October 19, 2018
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These eighth-graders from Old Town invented a filter to keep your water safe

Courtesy photo | BDN
Courtesy photo | BDN
The eighth-grade Coyote Pups Gamma Robotics Team, known around Old Town's J.A. Leonard Middle School as the “Gamma Girls,” invented a backpack-sized water filtration kit intended to aid people in emergency situations who don't have access to clean drinking water. From left, Lily Millard, Maddie Weston, Avery Ell, Emma Tupper (kneeling) and Phoebe Sanborn.

Five eighth-grade girls from Old Town’s J.A. Leonard Middle School have invented a mobile, backpack-sized water filtration kit that has earned them a coveted spot in an international West Coast robotics competition later this month.

The Coyote Pups Gamma Robotics Team, known around J.A. Leonard as the “Gamma Girls,” was chosen, along with 19 other semifinalists from across the world, to compete for the First Lego League Global Innovation Award from June 19-20 at San Jose State University in San Jose, California. The winner will receive $20,000 and two runner-up teams will receive $5,000.

The team is comprised of Avery Ell, 13, Lily Millard, 13, and 14-year-olds Phoebe Sanborn, Emma Tupper and Maddie Weston.

Their invention, the Aquamergency Water Purifier System, was selected from about 500 entries. They chose to invent the backpack-sized, battery-powered purifier after learning about the severe lead contamination in Flint, Michigan’s public water source and the devastation and challenge to find clean water in the wake of Hurricane Irma in Puerto Rico last year.

Courtesy photo | BDN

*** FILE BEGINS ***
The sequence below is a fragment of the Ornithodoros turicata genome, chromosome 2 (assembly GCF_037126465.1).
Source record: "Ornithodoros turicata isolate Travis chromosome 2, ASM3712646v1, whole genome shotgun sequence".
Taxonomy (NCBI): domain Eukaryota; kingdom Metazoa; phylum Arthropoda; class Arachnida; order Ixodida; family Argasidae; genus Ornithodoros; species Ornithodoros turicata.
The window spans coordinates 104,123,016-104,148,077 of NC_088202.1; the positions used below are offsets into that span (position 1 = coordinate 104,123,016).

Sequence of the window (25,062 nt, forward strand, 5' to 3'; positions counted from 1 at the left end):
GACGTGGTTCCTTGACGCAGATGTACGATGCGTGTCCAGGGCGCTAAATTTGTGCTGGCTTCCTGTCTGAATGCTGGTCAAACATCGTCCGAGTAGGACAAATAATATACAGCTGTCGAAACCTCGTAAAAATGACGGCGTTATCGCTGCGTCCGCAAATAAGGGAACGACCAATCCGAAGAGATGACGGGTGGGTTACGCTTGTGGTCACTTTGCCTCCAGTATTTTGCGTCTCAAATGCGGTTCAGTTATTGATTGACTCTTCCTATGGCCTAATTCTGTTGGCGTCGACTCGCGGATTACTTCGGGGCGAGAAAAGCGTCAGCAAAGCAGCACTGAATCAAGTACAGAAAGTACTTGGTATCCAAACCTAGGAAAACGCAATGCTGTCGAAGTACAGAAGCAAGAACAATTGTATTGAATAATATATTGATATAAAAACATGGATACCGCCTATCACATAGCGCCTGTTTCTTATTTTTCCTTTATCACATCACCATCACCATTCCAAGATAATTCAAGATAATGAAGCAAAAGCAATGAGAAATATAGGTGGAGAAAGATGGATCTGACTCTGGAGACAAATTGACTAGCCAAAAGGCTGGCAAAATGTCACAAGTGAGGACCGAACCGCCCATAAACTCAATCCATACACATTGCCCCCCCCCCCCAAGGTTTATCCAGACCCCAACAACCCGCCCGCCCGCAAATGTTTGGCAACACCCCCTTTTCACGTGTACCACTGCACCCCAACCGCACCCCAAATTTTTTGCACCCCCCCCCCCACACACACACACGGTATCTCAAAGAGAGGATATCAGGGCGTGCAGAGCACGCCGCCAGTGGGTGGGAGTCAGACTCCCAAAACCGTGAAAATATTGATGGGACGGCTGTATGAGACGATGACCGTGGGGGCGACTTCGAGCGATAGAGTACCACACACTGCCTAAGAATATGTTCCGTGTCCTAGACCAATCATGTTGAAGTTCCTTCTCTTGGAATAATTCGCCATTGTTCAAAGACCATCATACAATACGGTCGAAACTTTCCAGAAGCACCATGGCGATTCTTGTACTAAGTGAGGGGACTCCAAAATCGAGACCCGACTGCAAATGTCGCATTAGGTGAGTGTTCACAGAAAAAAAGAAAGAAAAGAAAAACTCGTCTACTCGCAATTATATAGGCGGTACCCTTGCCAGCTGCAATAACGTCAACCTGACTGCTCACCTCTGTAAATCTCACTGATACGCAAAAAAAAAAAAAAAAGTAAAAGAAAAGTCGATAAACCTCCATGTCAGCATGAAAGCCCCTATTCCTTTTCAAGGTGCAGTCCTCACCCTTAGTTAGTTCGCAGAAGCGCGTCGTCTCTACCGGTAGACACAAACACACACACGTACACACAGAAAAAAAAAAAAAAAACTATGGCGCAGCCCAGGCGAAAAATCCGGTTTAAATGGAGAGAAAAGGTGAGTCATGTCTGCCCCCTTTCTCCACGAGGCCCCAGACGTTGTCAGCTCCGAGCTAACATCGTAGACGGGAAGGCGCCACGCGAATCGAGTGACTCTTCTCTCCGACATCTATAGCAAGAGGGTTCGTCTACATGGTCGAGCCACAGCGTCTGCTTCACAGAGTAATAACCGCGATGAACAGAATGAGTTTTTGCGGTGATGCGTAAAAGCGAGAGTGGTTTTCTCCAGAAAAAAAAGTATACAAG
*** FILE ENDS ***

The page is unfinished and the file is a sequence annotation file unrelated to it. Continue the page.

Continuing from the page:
Courtesy photo | BDN
The Gamma Girls could win up to $20,000 for their invention of the Aquamergency Water Purifier System. The kit can process one gallon every six minutes and is intended to be used by people in disaster situations who don't have access to potable water.

The personal purifier’s intended use is in emergency situations to provide an alternative to bottled water, until the primary water source is restored.

“The problems with clean water in Puerto Rico and Flint still aren’t being addressed correctly, and that was a big motivator for us,” Weston said. “Existing flood relief systems were becoming ineffective, and there wasn’t enough bottled water being distributed. That was a big part of what the [device] was meant to address.”

The kit works like this: an electric diaphragm pump powered by a 12-volt battery pumps dirty water first through a mesh screen filter to remove the dirt and debris, a charcoal filter to remove organic materials, a bacterial filter and finally a gamified filter, before the water is then emptied into a clean container, safe for consumption.

It works at a flow rate of about a gallon every six minutes, Millard said. Each of the filters will inevitably need to be cleaned, but are all reusable.

Dorothy Dawson, the team’s coach, is impressed with her students’ process and their motivation. “They have done all of this through the lens of, ‘What can we do to help families, women and children who need it?’”

The idea is to mass produce the product, which the Gamma Girls are striving to do whether or not they win the prize money. They estimate its retail value will be about $30. Earlier this week, they filed a provisional patent application.

“I think [mass producing] is something we would really like to do, to get the Aquamergency in the hands of anyone in the world who needs it,” Ell said. “Even if we don’t win, I think there are a lot of people willing to donate to the cause.”

From a social standpoint, the girls are aware of how male-dominated the science, technology, engineering and mathematics fields are, and how their all-female team distinguishes them.

“The other females we’ve spoken to have informed us how unusual it is to be an all-girl team in a STEM field,” Weston said “It’s good that we can show people that it isn’t a hindrance.”

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